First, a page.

Create image brush strokes

Image brush strokes act the same as vector brush strokes (they are stretched and fit along any destination path), but they are created from bitmapped images. However, the method for making an image stroke differs from vector brush strokes.

To create a brush stroke from an image, you need a bitmapped image. For information about how to import an image, see Import bitmapped images.

To create a brush stroke from an image

  1. Open the image that you want to use for your brush stroke in your document.

  2. In the Toolbox, select the Selection Cc294692.959a05a6-5a4b-4b0e-98a3-fb628d2c03a2(en-us,Expression.10).png tool (or press V).

  3. Select the image, and then, on the Object menu, point to Stroke and then click Define Image Stroke. This opens the Define Image Stroke dialog box.

    Cc294692.72244fe5-b4df-41b5-bc81-ca47d95681c0(en-us,Expression.10).png
  4. In the Define Image Stroke dialog box, type or select the following information:

    • Name   Type a name for the stroke.

    • Folder   Select a folder location for the stroke.

    • Default width   This value is used when you select a path that is currently set to no stroke, and then click this stroke in the Stroke/Brush List panel. Slide the pointer up or to the right to increase the width and down or to the left to reduce the width. You can also click the slider to enter a numeric value.

    • Body section   Select how you want the image to be repeated in the stroke. If you select Do not repeat, the image will stretch to fit the path. Simple repeat means that the image is repeated as many times as will fit. 2-part repeat means the middle section of the path is split evenly in two. The two parts randomly alternate along the path. If you specify a repeat of three or more parts, the parts appear in random order along the path, and a different combination will occur for each new path to which you apply this stroke.

    • Anchor head section length and Anchor tail section length   The two ends of an image stroke can be anchored so that it is not stretched to fit the destination path. Slide the pointer up or to the right to increase the size of the anchor and down or to the left to reduce the size. You can also click the slider to enter a numeric value.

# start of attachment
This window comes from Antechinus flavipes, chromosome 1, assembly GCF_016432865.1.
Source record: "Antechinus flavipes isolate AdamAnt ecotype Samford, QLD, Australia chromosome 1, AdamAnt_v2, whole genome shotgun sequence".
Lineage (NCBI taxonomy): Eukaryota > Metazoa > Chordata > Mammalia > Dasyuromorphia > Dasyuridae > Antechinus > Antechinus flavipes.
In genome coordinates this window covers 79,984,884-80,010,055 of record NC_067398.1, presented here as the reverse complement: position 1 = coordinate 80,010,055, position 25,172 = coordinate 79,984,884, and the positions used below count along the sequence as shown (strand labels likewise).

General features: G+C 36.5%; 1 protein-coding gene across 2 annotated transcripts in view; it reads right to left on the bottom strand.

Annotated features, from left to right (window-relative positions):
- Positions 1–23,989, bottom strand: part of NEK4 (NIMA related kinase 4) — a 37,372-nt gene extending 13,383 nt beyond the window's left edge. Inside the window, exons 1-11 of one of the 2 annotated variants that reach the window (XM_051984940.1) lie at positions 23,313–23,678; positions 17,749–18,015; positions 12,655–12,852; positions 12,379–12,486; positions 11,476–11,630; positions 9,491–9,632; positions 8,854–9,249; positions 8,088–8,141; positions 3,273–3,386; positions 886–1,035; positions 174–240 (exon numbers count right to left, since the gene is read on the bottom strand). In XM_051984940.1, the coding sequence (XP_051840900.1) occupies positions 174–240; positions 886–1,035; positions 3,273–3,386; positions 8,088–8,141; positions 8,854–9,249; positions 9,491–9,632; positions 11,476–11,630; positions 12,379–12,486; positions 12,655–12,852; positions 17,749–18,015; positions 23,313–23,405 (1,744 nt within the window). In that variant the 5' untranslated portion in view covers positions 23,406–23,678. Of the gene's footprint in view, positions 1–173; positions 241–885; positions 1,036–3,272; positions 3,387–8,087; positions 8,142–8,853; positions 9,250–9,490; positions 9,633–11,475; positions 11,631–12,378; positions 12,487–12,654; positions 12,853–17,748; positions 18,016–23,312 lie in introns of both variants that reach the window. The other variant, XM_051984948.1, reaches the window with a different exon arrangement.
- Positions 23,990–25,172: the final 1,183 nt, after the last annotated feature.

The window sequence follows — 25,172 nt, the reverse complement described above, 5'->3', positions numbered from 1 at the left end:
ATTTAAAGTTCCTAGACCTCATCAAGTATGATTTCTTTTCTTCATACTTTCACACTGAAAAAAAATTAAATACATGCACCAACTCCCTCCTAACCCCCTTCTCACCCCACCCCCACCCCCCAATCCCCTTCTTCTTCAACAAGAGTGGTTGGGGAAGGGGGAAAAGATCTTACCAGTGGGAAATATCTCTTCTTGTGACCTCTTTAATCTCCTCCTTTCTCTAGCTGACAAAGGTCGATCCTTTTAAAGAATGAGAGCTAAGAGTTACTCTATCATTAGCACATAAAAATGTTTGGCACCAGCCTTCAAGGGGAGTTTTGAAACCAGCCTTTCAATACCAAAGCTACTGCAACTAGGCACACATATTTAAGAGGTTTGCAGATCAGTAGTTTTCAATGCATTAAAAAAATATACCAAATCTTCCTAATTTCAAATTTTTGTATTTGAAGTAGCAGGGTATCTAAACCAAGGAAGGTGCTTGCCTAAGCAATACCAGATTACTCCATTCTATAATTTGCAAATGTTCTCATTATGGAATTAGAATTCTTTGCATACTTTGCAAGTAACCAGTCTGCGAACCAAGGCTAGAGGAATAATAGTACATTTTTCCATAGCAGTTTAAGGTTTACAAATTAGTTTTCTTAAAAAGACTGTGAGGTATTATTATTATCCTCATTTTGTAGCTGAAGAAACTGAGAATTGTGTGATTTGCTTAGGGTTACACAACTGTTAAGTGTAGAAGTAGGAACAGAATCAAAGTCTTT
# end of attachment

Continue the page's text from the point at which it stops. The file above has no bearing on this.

Examples of bitmapped images (left column) and image strokes based on them (right column)

Cc294692.94be5d27-b37b-4ef7-a681-740006e8ca0d(en-us,Expression.10).gif

Anchored and repeating body sections

The two ends of an image stroke can be anchored, and the middle section can be made into one or more repeatable parts.

By anchoring each end of an image stroke, you can ensure that it is not stretched to fit the destination path. For information about how to anchor strokes, see Set and release anchor points.

If you do not specify a repeating section, then the two ends (up to the number of pixels you specified) will remain unstretched and the middle section will stretch to fit the path (assuming the final path is longer than the image stroke is wide). However, image strokes can be defined to contain one or more repeatable body sections of equal length. For information about setting repeatable parts, see Repeat elements in a brush stroke.

Here, a bitmapped image (1) has been converted into three image strokes. The first stroke (2) has a 50-point anchored head and tail, but no repeating middle. The second stroke (3) has a one-part repeating middle. The third stroke (4) has a two-part randomly repeating middle, so it looks less regular.

Cc294692.bd49c44c-ad8c-4330-9088-fe9362965ba5(en-us,Expression.10).png

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